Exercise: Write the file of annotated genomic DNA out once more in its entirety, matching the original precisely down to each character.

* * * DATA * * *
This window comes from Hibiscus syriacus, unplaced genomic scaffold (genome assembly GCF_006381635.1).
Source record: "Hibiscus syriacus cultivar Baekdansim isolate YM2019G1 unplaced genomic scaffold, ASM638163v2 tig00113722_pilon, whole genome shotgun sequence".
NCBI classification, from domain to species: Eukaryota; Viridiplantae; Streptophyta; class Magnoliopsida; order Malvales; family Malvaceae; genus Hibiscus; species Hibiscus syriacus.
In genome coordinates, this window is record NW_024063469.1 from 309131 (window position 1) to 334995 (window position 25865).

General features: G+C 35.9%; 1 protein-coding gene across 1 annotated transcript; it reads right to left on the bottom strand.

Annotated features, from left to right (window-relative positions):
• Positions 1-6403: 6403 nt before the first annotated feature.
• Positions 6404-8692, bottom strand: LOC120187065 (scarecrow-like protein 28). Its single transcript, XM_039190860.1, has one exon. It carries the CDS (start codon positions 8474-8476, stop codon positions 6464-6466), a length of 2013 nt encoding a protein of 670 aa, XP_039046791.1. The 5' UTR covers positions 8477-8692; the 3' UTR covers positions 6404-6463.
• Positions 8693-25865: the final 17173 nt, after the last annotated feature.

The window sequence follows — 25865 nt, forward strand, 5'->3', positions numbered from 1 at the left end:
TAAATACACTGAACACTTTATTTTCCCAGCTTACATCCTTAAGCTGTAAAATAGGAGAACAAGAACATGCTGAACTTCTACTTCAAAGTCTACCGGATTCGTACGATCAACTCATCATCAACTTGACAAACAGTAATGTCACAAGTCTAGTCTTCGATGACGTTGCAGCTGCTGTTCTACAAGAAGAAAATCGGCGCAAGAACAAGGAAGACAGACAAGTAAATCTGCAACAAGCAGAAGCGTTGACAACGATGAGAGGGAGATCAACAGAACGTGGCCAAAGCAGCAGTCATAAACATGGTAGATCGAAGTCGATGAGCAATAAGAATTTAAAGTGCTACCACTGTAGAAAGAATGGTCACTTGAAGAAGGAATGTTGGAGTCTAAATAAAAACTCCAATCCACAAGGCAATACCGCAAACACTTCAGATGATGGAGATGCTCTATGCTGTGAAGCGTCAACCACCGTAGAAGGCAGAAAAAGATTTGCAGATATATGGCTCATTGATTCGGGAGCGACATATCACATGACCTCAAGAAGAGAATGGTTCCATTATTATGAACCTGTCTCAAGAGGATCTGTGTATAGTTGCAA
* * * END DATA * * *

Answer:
This window comes from Hibiscus syriacus, unplaced genomic scaffold (genome assembly GCF_006381635.1).
Source record: "Hibiscus syriacus cultivar Baekdansim isolate YM2019G1 unplaced genomic scaffold, ASM638163v2 tig00113722_pilon, whole genome shotgun sequence".
NCBI classification, from domain to species: Eukaryota; Viridiplantae; Streptophyta; class Magnoliopsida; order Malvales; family Malvaceae; genus Hibiscus; species Hibiscus syriacus.
In genome coordinates, this window is record NW_024063469.1 from 309131 (window position 1) to 334995 (window position 25865).

General features: G+C 35.9%; 1 protein-coding gene across 1 annotated transcript; it reads right to left on the bottom strand.

Annotated features, from left to right (window-relative positions):
• Positions 1-6403: 6403 nt before the first annotated feature.
• Positions 6404-8692, bottom strand: LOC120187065 (scarecrow-like protein 28). Its single transcript, XM_039190860.1, has one exon. It carries the CDS (start codon positions 8474-8476, stop codon positions 6464-6466), a length of 2013 nt encoding a protein of 670 aa, XP_039046791.1. The 5' UTR covers positions 8477-8692; the 3' UTR covers positions 6404-6463.
• Positions 8693-25865: the final 17173 nt, after the last annotated feature.

The window sequence follows — 25865 nt, forward strand, 5'->3', positions numbered from 1 at the left end:
TAAATACACTGAACACTTTATTTTCCCAGCTTACATCCTTAAGCTGTAAAATAGGAGAACAAGAACATGCTGAACTTCTACTTCAAAGTCTACCGGATTCGTACGATCAACTCATCATCAACTTGACAAACAGTAATGTCACAAGTCTAGTCTTCGATGACGTTGCAGCTGCTGTTCTACAAGAAGAAAATCGGCGCAAGAACAAGGAAGACAGACAAGTAAATCTGCAACAAGCAGAAGCGTTGACAACGATGAGAGGGAGATCAACAGAACGTGGCCAAAGCAGCAGTCATAAACATGGTAGATCGAAGTCGATGAGCAATAAGAATTTAAAGTGCTACCACTGTAGAAAGAATGGTCACTTGAAGAAGGAATGTTGGAGTCTAAATAAAAACTCCAATCCACAAGGCAATACCGCAAACACTTCAGATGATGGAGATGCTCTATGCTGTGAAGCGTCAACCACCGTAGAAGGCAGAAAAAGATTTGCAGATATATGGCTCATTGATTCGGGAGCGACATATCACATGACCTCAAGAAGAGAATGGTTCCATTATTATGAACCTGTCTCAAGAGGATCTGTGTATAGTTGCAA